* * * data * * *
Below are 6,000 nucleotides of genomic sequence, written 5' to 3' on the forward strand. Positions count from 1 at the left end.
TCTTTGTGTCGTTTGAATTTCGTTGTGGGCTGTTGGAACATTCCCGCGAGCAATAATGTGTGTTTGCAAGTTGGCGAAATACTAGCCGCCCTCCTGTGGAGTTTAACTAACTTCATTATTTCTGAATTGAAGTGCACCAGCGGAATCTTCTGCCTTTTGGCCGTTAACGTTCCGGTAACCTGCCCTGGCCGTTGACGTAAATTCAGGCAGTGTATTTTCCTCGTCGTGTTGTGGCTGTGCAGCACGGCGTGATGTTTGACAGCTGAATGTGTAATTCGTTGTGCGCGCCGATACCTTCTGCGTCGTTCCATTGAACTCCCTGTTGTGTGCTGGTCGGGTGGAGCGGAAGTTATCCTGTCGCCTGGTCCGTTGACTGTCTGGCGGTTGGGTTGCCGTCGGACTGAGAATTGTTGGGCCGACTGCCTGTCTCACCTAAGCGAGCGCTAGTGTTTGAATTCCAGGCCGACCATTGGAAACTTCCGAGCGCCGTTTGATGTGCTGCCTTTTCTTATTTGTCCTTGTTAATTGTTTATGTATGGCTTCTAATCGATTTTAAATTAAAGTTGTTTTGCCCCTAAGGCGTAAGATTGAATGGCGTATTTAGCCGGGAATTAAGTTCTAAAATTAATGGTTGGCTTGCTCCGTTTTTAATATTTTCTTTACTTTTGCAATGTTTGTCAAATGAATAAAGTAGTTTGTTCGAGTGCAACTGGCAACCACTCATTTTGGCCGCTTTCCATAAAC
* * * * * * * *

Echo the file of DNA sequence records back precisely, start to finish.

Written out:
Below are 6,000 nucleotides of genomic sequence, written 5' to 3' on the forward strand. Positions count from 1 at the left end.
TCTTTGTGTCGTTTGAATTTCGTTGTGGGCTGTTGGAACATTCCCGCGAGCAATAATGTGTGTTTGCAAGTTGGCGAAATACTAGCCGCCCTCCTGTGGAGTTTAACTAACTTCATTATTTCTGAATTGAAGTGCACCAGCGGAATCTTCTGCCTTTTGGCCGTTAACGTTCCGGTAACCTGCCCTGGCCGTTGACGTAAATTCAGGCAGTGTATTTTCCTCGTCGTGTTGTGGCTGTGCAGCACGGCGTGATGTTTGACAGCTGAATGTGTAATTCGTTGTGCGCGCCGATACCTTCTGCGTCGTTCCATTGAACTCCCTGTTGTGTGCTGGTCGGGTGGAGCGGAAGTTATCCTGTCGCCTGGTCCGTTGACTGTCTGGCGGTTGGGTTGCCGTCGGACTGAGAATTGTTGGGCCGACTGCCTGTCTCACCTAAGCGAGCGCTAGTGTTTGAATTCCAGGCCGACCATTGGAAACTTCCGAGCGCCGTTTGATGTGCTGCCTTTTCTTATTTGTCCTTGTTAATTGTTTATGTATGGCTTCTAATCGATTTTAAATTAAAGTTGTTTTGCCCCTAAGGCGTAAGATTGAATGGCGTATTTAGCCGGGAATTAAGTTCTAAAATTAATGGTTGGCTTGCTCCGTTTTTAATATTTTCTTTACTTTTGCAATGTTTGTCAAATGAATAAAGTAGTTTGTTCGAGTGCAACTGGCAACCACTCATTTTGGCCGCTTTCCATAAAC